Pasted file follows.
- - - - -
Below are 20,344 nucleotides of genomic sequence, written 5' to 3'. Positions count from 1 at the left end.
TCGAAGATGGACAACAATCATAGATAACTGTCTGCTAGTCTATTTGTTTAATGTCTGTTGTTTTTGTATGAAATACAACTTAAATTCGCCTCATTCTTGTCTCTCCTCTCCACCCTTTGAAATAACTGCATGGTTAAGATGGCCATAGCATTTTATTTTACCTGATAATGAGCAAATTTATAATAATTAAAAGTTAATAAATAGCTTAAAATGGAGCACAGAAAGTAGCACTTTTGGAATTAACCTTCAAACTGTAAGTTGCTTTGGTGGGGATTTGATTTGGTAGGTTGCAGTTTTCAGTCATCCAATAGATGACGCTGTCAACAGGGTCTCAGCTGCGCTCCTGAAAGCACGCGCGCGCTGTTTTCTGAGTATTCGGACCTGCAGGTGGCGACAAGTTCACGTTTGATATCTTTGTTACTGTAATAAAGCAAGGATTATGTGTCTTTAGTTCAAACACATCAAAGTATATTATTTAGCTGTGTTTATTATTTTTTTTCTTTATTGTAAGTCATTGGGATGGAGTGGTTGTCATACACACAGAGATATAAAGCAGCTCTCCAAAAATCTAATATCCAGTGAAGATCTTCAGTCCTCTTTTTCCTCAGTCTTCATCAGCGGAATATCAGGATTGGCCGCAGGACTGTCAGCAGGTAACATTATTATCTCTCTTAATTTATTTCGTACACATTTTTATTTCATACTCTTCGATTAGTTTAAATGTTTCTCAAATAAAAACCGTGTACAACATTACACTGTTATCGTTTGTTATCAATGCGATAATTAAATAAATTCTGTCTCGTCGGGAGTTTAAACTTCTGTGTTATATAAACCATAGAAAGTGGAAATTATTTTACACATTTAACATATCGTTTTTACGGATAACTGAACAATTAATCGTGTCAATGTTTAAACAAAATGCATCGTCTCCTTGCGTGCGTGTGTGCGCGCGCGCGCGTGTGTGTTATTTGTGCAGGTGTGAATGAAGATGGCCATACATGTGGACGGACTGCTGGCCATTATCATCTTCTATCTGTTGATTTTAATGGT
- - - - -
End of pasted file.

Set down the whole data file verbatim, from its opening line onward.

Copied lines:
Below are 20,344 nucleotides of genomic sequence, written 5' to 3'. Positions count from 1 at the left end.
TCGAAGATGGACAACAATCATAGATAACTGTCTGCTAGTCTATTTGTTTAATGTCTGTTGTTTTTGTATGAAATACAACTTAAATTCGCCTCATTCTTGTCTCTCCTCTCCACCCTTTGAAATAACTGCATGGTTAAGATGGCCATAGCATTTTATTTTACCTGATAATGAGCAAATTTATAATAATTAAAAGTTAATAAATAGCTTAAAATGGAGCACAGAAAGTAGCACTTTTGGAATTAACCTTCAAACTGTAAGTTGCTTTGGTGGGGATTTGATTTGGTAGGTTGCAGTTTTCAGTCATCCAATAGATGACGCTGTCAACAGGGTCTCAGCTGCGCTCCTGAAAGCACGCGCGCGCTGTTTTCTGAGTATTCGGACCTGCAGGTGGCGACAAGTTCACGTTTGATATCTTTGTTACTGTAATAAAGCAAGGATTATGTGTCTTTAGTTCAAACACATCAAAGTATATTATTTAGCTGTGTTTATTATTTTTTTTCTTTATTGTAAGTCATTGGGATGGAGTGGTTGTCATACACACAGAGATATAAAGCAGCTCTCCAAAAATCTAATATCCAGTGAAGATCTTCAGTCCTCTTTTTCCTCAGTCTTCATCAGCGGAATATCAGGATTGGCCGCAGGACTGTCAGCAGGTAACATTATTATCTCTCTTAATTTATTTCGTACACATTTTTATTTCATACTCTTCGATTAGTTTAAATGTTTCTCAAATAAAAACCGTGTACAACATTACACTGTTATCGTTTGTTATCAATGCGATAATTAAATAAATTCTGTCTCGTCGGGAGTTTAAACTTCTGTGTTATATAAACCATAGAAAGTGGAAATTATTTTACACATTTAACATATCGTTTTTACGGATAACTGAACAATTAATCGTGTCAATGTTTAAACAAAATGCATCGTCTCCTTGCGTGCGTGTGTGCGCGCGCGCGCGTGTGTGTTATTTGTGCAGGTGTGAATGAAGATGGCCATACATGTGGACGGACTGCTGGCCATTATCATCTTCTATCTGTTGATTTTAATGGT